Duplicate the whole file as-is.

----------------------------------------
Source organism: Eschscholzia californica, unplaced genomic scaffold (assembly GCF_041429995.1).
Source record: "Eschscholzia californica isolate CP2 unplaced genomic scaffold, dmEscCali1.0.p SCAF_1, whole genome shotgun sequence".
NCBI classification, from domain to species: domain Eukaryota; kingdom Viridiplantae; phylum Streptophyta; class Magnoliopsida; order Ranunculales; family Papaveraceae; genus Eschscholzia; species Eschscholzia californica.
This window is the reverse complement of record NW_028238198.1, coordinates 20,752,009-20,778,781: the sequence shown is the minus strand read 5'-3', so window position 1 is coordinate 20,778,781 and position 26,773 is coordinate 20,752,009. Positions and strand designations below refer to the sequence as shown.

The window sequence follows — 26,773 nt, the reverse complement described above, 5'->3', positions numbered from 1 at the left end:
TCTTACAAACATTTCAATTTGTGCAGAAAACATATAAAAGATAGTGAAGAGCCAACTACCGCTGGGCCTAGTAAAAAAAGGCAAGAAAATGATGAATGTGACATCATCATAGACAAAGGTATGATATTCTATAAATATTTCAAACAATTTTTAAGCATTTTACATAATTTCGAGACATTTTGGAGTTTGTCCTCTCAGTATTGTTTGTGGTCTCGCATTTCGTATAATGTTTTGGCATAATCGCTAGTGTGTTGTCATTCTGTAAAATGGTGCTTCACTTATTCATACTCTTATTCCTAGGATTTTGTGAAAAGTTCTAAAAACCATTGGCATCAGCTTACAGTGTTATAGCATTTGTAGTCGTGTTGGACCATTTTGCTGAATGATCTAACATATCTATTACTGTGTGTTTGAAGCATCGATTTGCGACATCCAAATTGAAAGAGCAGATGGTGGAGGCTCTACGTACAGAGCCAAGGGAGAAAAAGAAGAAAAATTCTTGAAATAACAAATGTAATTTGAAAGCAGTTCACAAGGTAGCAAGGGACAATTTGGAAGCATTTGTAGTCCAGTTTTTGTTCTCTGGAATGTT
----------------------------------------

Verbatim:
Source organism: Eschscholzia californica, unplaced genomic scaffold (assembly GCF_041429995.1).
Source record: "Eschscholzia californica isolate CP2 unplaced genomic scaffold, dmEscCali1.0.p SCAF_1, whole genome shotgun sequence".
NCBI classification, from domain to species: domain Eukaryota; kingdom Viridiplantae; phylum Streptophyta; class Magnoliopsida; order Ranunculales; family Papaveraceae; genus Eschscholzia; species Eschscholzia californica.
This window is the reverse complement of record NW_028238198.1, coordinates 20,752,009-20,778,781: the sequence shown is the minus strand read 5'-3', so window position 1 is coordinate 20,778,781 and position 26,773 is coordinate 20,752,009. Positions and strand designations below refer to the sequence as shown.

The window sequence follows — 26,773 nt, the reverse complement described above, 5'->3', positions numbered from 1 at the left end:
TCTTACAAACATTTCAATTTGTGCAGAAAACATATAAAAGATAGTGAAGAGCCAACTACCGCTGGGCCTAGTAAAAAAAGGCAAGAAAATGATGAATGTGACATCATCATAGACAAAGGTATGATATTCTATAAATATTTCAAACAATTTTTAAGCATTTTACATAATTTCGAGACATTTTGGAGTTTGTCCTCTCAGTATTGTTTGTGGTCTCGCATTTCGTATAATGTTTTGGCATAATCGCTAGTGTGTTGTCATTCTGTAAAATGGTGCTTCACTTATTCATACTCTTATTCCTAGGATTTTGTGAAAAGTTCTAAAAACCATTGGCATCAGCTTACAGTGTTATAGCATTTGTAGTCGTGTTGGACCATTTTGCTGAATGATCTAACATATCTATTACTGTGTGTTTGAAGCATCGATTTGCGACATCCAAATTGAAAGAGCAGATGGTGGAGGCTCTACGTACAGAGCCAAGGGAGAAAAAGAAGAAAAATTCTTGAAATAACAAATGTAATTTGAAAGCAGTTCACAAGGTAGCAAGGGACAATTTGGAAGCATTTGTAGTCCAGTTTTTGTTCTCTGGAATGTT